We're on the road again, in Berkeley to visit family, so off we went to All Soul's church in North Berkeley. I've blogged before about our trips to this parish.
It's tucked amidst the pleasant homes and small apartments at the base of the Berkeley hills just north of the UC Berkeley campus. This is one vibrant community, with lots of young families as well as many older people; the church was absolutely packed on this average Sunday with tons of kids. Our regular venue, St Paul's Cathedral in San Diego, is also full, but as a downtown church in an urban district, its members have a different demographic --not many young families live in downtown San Diego--and of course its style of worship appeals to us in a different way. But the full seats at St Paul's and All Souls' makes it clear that predictions of a dying church are greatly exaggerated.
Of course there is one demographic missing from most churches, whether Episcopal or not, and that's the late teens/young adults. I've decided that whether by design or accident, young adults give themselves a rumspringa with regard to faith matters. It's one of the reasons I feel very strongly that kids should be raised in a religious tradition; I think having that structure as a familiar is important, so that they have something to rebel against, as well as something to which they can return. Kids without familiarity are much more at risk, I've always thought, and much more vulnerable to bad choices and bad companions.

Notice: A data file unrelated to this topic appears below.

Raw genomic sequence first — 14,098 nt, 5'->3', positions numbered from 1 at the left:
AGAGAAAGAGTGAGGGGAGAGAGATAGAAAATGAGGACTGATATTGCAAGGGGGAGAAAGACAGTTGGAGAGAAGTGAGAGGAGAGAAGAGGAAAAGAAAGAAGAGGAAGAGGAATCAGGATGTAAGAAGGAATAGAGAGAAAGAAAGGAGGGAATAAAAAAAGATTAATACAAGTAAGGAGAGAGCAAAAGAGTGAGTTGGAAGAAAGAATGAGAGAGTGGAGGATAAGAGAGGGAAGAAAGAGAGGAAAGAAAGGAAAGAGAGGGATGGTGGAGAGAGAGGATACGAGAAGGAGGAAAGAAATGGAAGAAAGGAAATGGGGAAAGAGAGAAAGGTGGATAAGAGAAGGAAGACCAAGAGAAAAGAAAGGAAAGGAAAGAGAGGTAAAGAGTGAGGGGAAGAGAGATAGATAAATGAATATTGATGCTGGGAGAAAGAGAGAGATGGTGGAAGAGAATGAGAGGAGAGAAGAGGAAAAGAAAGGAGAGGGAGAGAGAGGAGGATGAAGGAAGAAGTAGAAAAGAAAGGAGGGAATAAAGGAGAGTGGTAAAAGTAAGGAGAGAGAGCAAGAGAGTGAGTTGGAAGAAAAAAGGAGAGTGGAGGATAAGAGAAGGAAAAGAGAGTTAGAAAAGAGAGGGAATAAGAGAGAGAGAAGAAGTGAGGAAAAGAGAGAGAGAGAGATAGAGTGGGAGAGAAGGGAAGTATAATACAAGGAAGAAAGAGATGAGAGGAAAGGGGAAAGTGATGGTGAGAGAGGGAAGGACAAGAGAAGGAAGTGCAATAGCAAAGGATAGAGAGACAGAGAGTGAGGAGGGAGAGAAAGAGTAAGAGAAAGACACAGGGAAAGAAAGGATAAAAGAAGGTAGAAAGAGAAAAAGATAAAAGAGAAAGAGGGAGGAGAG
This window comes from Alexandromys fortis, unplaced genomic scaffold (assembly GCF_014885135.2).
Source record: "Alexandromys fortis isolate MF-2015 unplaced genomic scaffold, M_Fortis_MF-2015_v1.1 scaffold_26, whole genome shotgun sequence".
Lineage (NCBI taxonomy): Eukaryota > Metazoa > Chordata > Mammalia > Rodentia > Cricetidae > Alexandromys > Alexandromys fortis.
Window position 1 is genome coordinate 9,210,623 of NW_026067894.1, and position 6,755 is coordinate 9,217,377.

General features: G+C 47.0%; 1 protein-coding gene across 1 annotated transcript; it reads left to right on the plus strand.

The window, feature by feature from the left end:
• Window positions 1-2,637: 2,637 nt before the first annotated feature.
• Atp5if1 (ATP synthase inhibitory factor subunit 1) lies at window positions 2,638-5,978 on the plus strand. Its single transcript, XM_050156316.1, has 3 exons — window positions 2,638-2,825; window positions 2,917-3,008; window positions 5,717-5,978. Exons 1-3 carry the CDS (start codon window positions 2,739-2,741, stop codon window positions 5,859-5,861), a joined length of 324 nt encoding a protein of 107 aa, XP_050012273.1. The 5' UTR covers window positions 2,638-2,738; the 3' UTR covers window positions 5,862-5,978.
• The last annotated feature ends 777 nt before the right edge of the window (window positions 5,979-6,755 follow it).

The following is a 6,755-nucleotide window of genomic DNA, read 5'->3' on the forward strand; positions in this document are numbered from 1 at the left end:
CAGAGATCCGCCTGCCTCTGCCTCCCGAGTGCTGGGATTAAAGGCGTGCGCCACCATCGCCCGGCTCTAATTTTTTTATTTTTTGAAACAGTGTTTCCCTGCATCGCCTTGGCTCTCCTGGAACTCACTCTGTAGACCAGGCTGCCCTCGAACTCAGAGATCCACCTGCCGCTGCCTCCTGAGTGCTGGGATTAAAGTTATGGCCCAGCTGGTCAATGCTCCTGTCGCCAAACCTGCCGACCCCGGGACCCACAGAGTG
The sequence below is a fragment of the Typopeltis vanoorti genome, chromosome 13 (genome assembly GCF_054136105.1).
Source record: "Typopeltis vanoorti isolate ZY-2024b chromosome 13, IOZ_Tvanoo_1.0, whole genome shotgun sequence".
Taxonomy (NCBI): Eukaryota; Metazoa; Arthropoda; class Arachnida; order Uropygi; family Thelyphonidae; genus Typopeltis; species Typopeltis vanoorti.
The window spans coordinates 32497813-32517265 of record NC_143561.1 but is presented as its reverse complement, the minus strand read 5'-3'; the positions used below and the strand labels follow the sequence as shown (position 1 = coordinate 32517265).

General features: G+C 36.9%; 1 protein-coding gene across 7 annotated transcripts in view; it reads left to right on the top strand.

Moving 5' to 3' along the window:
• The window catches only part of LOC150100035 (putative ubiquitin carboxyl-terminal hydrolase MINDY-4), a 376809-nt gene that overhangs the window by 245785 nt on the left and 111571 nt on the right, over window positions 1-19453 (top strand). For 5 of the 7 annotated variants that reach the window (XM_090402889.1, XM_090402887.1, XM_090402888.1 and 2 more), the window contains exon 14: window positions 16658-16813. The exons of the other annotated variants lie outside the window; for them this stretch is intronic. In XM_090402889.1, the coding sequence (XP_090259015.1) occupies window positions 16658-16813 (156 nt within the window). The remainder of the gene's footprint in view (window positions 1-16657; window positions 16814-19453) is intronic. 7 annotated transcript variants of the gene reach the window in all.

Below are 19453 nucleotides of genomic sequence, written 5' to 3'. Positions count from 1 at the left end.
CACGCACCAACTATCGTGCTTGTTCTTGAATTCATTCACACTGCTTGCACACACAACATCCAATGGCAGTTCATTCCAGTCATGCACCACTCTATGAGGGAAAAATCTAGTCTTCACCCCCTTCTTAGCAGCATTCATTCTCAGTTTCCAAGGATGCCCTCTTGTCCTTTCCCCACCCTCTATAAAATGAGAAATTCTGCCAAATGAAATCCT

True, I'm not sure what gives All Souls such vibrancy. We've been in very nice, friendly local parishes elsewhere that are clearly struggling to fill the pews. All Souls is in a very established community and has been there for over 100 years, but there's nothing staid or complacent there. If we lived in Berkeley, we'd be happy to be part of it. Still, I must admit that I miss the incense and the English polyphony of the Cathedral service to which we will return next week.